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What year did it all change for the worst?

Discussion in 'Classic Sesame Street' started by JimmyGillentine, Oct 28, 2006.

  1. mbmfrog

    mbmfrog Active Member

    Woah...there was no Avengers promotion for the movie ?!? :eek:

    Yet, Hardees gets the Amazing Spider-man movie. :grouchy:
  2. BTW, In 2005, There was a rumor that they should banned Cookie Monster and replace him with Veggie Monster. And it reminds of the sketch where Cookie Monster had a nightmare about the giant talking "Monster Cookie".
  3. Drtooth

    Drtooth Well-Known Member

    Money, thrown away. If it isn't Disney's fault, BK's kid's meals are absolute garbage now. I saw a kid get a nondescript softball with no characters of any kind on them.

    But that's another rant for another time. I know McD's absolutely refuses to do PG-13 movie tie ins. At least, after Batman Returns. That's why the other Batman movies didn't get anything over there, but we got Lego Batman instead.

    .... you really like that skit, don't you?
  4. Well, In a sense I uploaded it on Youtube and the skit was actually introduced in Season 24 (1992-1993).
  5. Drtooth

    Drtooth Well-Known Member

    Just wondering... was the Veggie Monster debacle supposed to cause a panic that would have had people frantically tuning in to see if it was true? Cuz I don't think it worked.

    That was the ONLY thing that they had going for them when that came out.
  6. Erine81981

    Erine81981 Active Member

    Here's my two cents. On when it changed for me was around the 90's. I was born around 81' i would say that the 90's were my favorites but still enjoy some late 80's shows. I believe it was around 1997 when i stopped watching. It wasn't till season 34 (2003) that i started watching the show again.

    I kinda understand where everyone is coming from when Jim Henson and Joe Roposo passed a few years apart. I would have to say that some changes of the show would be becuase of Jim and Joe's passing. Same with Jon Stone and others too. I too wonder would the show still be like it is if Jim hadn't passed away? Yes on occasion. I think (like anyone else has said) that if Jim was still here we would be getting Kermit, Guy Smiley, Ernie and some anything monsters or anything muppets insterts, songs or street scenes.

    I for one didn't mind all the changes around the 90's. Loved the Around The Corner because it gave the street a bigger street scenes. Loved Telly Monster, Ruby Monster, Rostia, Chicago the Lion, Merry Monster, Baby Bear, Zoe, Roxie Marie and many other characters through out the sseires of the 90's. I'm more of an 80's baby but i do remember several episodes from the 80's and 90's then i do any of the newer episodes.
  7. muppetfan24/7

    muppetfan24/7 Well-Known Member

    I loved the '90s Sesame Street too. Jerry's, Martin's and others were around. Even though Jim and Richard passed on, the 90's were the best of SS. I would say after 2000, I definetely stopped watching SS.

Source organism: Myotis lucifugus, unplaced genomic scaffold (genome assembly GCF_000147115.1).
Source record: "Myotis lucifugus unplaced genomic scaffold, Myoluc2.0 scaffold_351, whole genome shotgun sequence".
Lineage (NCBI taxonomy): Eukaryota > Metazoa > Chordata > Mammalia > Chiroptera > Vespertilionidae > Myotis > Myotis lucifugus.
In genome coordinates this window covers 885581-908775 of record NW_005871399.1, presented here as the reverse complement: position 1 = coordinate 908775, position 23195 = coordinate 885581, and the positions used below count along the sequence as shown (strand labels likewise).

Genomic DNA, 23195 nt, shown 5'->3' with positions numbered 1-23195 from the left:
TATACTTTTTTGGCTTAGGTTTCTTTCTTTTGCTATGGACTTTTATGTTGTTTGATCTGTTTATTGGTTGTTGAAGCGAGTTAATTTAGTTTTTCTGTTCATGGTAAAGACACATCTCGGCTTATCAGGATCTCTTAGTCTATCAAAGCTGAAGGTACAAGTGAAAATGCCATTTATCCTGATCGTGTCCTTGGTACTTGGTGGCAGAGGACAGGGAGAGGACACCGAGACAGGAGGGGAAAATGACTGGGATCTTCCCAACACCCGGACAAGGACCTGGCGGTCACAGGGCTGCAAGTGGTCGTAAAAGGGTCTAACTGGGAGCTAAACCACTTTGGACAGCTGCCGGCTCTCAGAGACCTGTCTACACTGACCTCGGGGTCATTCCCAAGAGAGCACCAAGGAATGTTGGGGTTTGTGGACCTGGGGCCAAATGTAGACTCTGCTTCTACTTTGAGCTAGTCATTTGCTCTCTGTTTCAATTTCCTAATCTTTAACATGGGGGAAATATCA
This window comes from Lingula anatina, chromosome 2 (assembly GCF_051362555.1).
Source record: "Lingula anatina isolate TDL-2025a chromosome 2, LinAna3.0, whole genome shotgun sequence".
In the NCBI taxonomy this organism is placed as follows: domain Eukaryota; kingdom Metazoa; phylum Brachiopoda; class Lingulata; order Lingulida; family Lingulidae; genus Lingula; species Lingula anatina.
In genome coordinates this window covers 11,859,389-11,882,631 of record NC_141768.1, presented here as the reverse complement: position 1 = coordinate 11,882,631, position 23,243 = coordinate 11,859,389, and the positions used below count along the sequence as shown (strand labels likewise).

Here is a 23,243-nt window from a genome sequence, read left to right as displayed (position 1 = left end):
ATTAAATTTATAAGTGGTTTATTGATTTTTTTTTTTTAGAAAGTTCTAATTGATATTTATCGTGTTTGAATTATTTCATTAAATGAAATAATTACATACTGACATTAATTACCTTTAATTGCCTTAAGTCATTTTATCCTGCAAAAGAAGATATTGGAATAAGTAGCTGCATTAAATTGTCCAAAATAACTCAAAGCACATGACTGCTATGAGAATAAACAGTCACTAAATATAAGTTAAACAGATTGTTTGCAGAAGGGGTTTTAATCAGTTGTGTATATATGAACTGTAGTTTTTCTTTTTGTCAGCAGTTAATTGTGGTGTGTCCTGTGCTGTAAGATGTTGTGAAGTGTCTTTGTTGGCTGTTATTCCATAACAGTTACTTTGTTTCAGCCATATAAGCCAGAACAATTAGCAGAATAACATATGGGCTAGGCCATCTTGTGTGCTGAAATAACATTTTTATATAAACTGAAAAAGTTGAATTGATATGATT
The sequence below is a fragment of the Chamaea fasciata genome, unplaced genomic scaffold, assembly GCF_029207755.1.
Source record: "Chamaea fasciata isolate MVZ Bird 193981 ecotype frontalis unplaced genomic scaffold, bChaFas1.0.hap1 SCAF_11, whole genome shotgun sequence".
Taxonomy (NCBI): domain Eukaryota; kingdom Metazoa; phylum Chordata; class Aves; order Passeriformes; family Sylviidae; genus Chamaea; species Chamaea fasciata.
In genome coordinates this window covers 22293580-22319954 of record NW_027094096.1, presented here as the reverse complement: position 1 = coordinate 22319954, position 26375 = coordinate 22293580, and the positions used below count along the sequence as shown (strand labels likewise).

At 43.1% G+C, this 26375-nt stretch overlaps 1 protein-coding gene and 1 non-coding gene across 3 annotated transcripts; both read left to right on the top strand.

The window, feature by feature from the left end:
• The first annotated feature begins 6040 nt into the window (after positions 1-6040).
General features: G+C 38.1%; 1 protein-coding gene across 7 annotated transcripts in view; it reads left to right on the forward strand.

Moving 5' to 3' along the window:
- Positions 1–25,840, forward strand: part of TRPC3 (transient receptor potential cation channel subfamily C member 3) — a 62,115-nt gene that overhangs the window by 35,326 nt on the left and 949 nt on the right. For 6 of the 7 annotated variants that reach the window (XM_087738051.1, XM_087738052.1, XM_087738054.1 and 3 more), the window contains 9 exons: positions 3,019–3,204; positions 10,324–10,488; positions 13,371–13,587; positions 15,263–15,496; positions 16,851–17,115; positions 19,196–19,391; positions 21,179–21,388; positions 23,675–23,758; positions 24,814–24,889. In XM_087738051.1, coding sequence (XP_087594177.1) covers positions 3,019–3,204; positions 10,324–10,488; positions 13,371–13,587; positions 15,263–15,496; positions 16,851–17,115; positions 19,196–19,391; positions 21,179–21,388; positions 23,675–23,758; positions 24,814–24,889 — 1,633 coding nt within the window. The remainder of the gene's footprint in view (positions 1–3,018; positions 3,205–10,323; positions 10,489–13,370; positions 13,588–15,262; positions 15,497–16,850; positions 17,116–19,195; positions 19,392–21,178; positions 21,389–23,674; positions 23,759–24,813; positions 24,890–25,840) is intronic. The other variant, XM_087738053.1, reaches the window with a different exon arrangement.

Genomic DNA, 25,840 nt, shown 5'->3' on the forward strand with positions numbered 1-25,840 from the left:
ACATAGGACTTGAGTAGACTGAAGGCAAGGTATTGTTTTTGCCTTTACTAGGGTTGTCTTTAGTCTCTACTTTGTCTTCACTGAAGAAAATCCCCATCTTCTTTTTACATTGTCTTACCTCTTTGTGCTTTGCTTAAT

Does anyone know this video?



    To be honest, as a young girl, Herry Monster scared me... eeeeeeeee... you know what I meant by being scared of him. Now I realized maybe he scared me because he's clumsy and knocks over objects or stuff to scare me away.

    Like I said, the 1990s to me were the best before it got wastelandish and... blech... bad.
  8. fuzzygobo

    fuzzygobo Well-Known Member

    I've said it before and I'll say it again, Sesame Street has gradually lost momentum ever since Jim died.

    The Muppets were the core of the show, and he was the rudder that steered the ship. Without a rudder, the only direction you ship can go in is circles.

    Since Jim's death, Sesame Workshop has had to compete with shows like Barney. This led to a gradual lowering of the show's viewing demographic, and the rise of the current format that stresses repetition and structure. Like clockwork, episodes opened with a street scene, a Letter of the Day segment, following a predictable formula, and inevitably the last 15 minutes given over to Elmo. Before, the show, although thoroughly researched, did have that element of surprise, that you didn't know what the next segment was going to be. Those days are gone.

    Can't blame the downturn of the show entirely on Elmo, but while Jim was alive, there was a balance and chemistry that worked. No one character, however popular, dominated or defined the show. By devoting at least 1/4 of the show's airtime to one character, the biggest expense was abandoning a number of characters could have kept that balance together.

    I know some people have given me grief when I made this comment before, but Sesame Street could have stood as a the most powerful show in children's tv history if they wrapped it up after 20 seasons. (Maybe 30) From 1969-1989, 20 perfect seasons. Very little filler. But then again, if they stopped at 20, a thread like this wouldn't exist.